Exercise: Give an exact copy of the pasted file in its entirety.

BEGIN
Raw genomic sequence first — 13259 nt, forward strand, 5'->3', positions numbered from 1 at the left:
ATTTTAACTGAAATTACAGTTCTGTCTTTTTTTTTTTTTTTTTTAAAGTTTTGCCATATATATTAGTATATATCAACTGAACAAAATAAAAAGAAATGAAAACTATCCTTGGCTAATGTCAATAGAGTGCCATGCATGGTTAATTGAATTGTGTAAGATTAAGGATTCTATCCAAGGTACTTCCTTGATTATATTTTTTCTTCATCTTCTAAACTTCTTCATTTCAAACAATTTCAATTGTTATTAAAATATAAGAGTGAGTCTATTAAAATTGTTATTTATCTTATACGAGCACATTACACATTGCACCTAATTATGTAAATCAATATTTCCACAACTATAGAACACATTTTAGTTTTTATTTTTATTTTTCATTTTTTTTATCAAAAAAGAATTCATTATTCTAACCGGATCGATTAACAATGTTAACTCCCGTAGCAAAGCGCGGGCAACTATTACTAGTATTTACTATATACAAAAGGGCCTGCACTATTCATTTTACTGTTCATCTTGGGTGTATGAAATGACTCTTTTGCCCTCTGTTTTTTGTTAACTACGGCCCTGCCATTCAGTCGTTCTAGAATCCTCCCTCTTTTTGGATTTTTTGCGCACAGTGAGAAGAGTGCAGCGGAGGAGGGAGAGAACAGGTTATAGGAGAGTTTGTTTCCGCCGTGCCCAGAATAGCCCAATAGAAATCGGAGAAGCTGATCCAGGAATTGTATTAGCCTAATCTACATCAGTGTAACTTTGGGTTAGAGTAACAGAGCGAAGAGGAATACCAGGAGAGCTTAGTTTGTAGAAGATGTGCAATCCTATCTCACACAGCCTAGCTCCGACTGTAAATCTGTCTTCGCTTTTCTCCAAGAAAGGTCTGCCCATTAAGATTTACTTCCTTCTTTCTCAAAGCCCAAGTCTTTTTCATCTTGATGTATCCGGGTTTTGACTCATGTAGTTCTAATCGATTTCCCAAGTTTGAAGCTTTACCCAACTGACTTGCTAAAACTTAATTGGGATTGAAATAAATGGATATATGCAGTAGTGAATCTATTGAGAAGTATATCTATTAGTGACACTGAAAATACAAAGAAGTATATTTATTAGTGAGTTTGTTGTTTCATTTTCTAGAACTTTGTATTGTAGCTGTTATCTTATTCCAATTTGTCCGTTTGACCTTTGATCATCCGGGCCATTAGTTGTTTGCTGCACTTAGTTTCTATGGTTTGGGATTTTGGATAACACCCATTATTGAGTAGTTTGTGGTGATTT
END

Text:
Raw genomic sequence first — 13259 nt, forward strand, 5'->3', positions numbered from 1 at the left:
ATTTTAACTGAAATTACAGTTCTGTCTTTTTTTTTTTTTTTTTTAAAGTTTTGCCATATATATTAGTATATATCAACTGAACAAAATAAAAAGAAATGAAAACTATCCTTGGCTAATGTCAATAGAGTGCCATGCATGGTTAATTGAATTGTGTAAGATTAAGGATTCTATCCAAGGTACTTCCTTGATTATATTTTTTCTTCATCTTCTAAACTTCTTCATTTCAAACAATTTCAATTGTTATTAAAATATAAGAGTGAGTCTATTAAAATTGTTATTTATCTTATACGAGCACATTACACATTGCACCTAATTATGTAAATCAATATTTCCACAACTATAGAACACATTTTAGTTTTTATTTTTATTTTTCATTTTTTTTATCAAAAAAGAATTCATTATTCTAACCGGATCGATTAACAATGTTAACTCCCGTAGCAAAGCGCGGGCAACTATTACTAGTATTTACTATATACAAAAGGGCCTGCACTATTCATTTTACTGTTCATCTTGGGTGTATGAAATGACTCTTTTGCCCTCTGTTTTTTGTTAACTACGGCCCTGCCATTCAGTCGTTCTAGAATCCTCCCTCTTTTTGGATTTTTTGCGCACAGTGAGAAGAGTGCAGCGGAGGAGGGAGAGAACAGGTTATAGGAGAGTTTGTTTCCGCCGTGCCCAGAATAGCCCAATAGAAATCGGAGAAGCTGATCCAGGAATTGTATTAGCCTAATCTACATCAGTGTAACTTTGGGTTAGAGTAACAGAGCGAAGAGGAATACCAGGAGAGCTTAGTTTGTAGAAGATGTGCAATCCTATCTCACACAGCCTAGCTCCGACTGTAAATCTGTCTTCGCTTTTCTCCAAGAAAGGTCTGCCCATTAAGATTTACTTCCTTCTTTCTCAAAGCCCAAGTCTTTTTCATCTTGATGTATCCGGGTTTTGACTCATGTAGTTCTAATCGATTTCCCAAGTTTGAAGCTTTACCCAACTGACTTGCTAAAACTTAATTGGGATTGAAATAAATGGATATATGCAGTAGTGAATCTATTGAGAAGTATATCTATTAGTGACACTGAAAATACAAAGAAGTATATTTATTAGTGAGTTTGTTGTTTCATTTTCTAGAACTTTGTATTGTAGCTGTTATCTTATTCCAATTTGTCCGTTTGACCTTTGATCATCCGGGCCATTAGTTGTTTGCTGCACTTAGTTTCTATGGTTTGGGATTTTGGATAACACCCATTATTGAGTAGTTTGTGGTGATTT